UAB WIC earns infant safe sleep designation

UAB’s Women & Infants Center is recognized for efforts to prevent sudden unexpected infant death.

certify.2 copyUAB’s Women & Infants Center has earned Cribs for Kids National Safe Sleep Hospital Certification designation as a Bronze Safe Sleep Hospital. The Cribs for Kids organization recognizes hospitals for their commitment to infant safe sleep. Certification indicates that the hospital models and teaches infant safe sleep best practices to prevent sleep-related deaths.

Among the criteria for certification are:

  • Develop a safe sleep policy statement incorporating the American Academy of Pediatrics’ Infant Safe Sleep guidelines.
  • Conduct onboarding and ongoing training of the healthcare team members according to the hospital’s Infant Safe Sleep Policy.
  • Educate parents, caregivers and guardians of children 1 year old or less on the importance of safe sleep practices, and implement these practices in the hospital setting.
  • Work in conjunction with appropriate departments within the hospital system to ensure images depicting unsafe infant sleep or sleep environments are not used in social media, marketing campaigns or on site artwork/photos.  

Launched in 2015, Cribs for Kids National Safe Sleep Hospital Certification program recognizes individual hospitals and hospital systems for their commitment to infant safe sleep.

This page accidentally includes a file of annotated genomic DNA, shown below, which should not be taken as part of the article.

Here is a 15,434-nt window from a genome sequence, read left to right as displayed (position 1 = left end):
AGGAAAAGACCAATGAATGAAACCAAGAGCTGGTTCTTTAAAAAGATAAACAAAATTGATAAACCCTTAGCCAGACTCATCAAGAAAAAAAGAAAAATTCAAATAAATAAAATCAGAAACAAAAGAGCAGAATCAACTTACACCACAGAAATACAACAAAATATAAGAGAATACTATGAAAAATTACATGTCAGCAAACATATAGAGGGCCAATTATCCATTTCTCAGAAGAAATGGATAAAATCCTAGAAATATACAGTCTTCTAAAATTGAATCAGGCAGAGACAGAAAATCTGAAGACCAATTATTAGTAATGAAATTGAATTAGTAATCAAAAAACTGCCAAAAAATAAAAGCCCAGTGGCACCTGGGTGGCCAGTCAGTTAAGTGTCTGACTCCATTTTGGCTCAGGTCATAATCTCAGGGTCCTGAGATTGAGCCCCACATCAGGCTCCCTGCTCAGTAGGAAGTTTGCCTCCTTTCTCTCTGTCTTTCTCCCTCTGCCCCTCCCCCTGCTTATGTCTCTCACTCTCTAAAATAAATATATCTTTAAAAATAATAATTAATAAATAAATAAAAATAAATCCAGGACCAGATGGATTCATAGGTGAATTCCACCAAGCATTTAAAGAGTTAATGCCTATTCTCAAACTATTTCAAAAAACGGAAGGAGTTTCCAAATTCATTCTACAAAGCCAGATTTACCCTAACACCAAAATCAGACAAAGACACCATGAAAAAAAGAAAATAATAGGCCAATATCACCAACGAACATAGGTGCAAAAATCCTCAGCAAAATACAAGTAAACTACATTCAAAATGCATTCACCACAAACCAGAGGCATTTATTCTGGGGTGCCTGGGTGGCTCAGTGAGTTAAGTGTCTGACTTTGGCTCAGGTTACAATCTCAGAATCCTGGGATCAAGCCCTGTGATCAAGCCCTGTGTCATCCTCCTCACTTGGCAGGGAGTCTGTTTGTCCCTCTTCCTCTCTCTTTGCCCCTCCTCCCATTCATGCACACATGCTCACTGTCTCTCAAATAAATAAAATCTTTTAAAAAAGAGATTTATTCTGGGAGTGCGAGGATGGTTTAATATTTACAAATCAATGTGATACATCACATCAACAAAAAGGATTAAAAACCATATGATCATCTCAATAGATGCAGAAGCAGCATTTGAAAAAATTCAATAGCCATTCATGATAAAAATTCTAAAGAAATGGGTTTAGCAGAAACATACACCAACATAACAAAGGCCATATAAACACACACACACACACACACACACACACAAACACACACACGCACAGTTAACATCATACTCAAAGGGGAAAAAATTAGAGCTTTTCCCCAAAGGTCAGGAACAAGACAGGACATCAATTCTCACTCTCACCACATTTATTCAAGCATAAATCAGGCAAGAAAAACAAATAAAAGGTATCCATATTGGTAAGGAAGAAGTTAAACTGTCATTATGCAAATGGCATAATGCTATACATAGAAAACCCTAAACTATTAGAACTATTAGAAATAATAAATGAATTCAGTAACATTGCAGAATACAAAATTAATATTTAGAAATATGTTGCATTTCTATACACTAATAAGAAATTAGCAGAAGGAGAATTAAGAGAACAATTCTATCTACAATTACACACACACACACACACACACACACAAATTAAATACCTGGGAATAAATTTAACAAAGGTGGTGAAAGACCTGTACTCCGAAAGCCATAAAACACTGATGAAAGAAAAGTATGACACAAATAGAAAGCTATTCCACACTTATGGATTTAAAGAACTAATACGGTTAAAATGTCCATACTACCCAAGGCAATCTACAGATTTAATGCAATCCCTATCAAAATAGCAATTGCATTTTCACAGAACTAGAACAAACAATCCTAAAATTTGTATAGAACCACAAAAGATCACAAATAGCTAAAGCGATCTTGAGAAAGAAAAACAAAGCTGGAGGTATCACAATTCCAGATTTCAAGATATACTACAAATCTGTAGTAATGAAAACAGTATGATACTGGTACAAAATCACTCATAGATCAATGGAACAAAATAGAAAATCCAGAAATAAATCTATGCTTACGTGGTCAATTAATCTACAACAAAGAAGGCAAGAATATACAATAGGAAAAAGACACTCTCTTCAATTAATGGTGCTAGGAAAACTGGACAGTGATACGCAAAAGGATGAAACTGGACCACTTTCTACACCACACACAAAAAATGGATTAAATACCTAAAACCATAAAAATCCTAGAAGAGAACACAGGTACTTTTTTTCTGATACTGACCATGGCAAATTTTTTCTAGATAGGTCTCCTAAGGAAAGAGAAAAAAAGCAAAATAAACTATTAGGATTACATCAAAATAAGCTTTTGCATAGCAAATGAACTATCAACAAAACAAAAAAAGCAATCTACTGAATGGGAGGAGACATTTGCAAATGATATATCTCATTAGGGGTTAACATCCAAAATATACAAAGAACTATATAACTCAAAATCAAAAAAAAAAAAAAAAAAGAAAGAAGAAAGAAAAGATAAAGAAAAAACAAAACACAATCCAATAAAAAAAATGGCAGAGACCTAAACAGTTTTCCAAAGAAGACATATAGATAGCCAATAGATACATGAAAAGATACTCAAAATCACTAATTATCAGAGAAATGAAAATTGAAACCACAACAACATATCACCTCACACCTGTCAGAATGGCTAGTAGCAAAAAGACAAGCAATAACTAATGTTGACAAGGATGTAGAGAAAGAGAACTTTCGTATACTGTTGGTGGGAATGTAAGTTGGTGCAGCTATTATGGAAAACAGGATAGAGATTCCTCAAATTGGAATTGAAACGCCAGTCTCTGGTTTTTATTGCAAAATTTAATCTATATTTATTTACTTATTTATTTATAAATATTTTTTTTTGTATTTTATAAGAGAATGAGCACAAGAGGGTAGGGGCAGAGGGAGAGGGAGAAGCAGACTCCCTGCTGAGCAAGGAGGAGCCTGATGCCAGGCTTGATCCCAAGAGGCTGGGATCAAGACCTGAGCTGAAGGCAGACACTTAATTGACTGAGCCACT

Sudden unexpected infant death is a term used to describe the sudden and unexpected death of a baby less than 1 year old in which the cause was not obvious before investigation. These deaths often happen during sleep or in the baby’s sleep area.

About 3,600 babies in the United States die suddenly and unexpectedly each year. In 2018, there were about 1,300 deaths due to Sudden Infant Death Syndrome, about 1,300 deaths due to unknown causes, and about 800 deaths due to accidental suffocation and strangulation in bed.

Alabama, Arkansas, Mississippi, Alaska and Louisiana have the highest SUID rates, between 152 and 178 per 100,000 live births, according to the Centers for Disease Control and Prevention.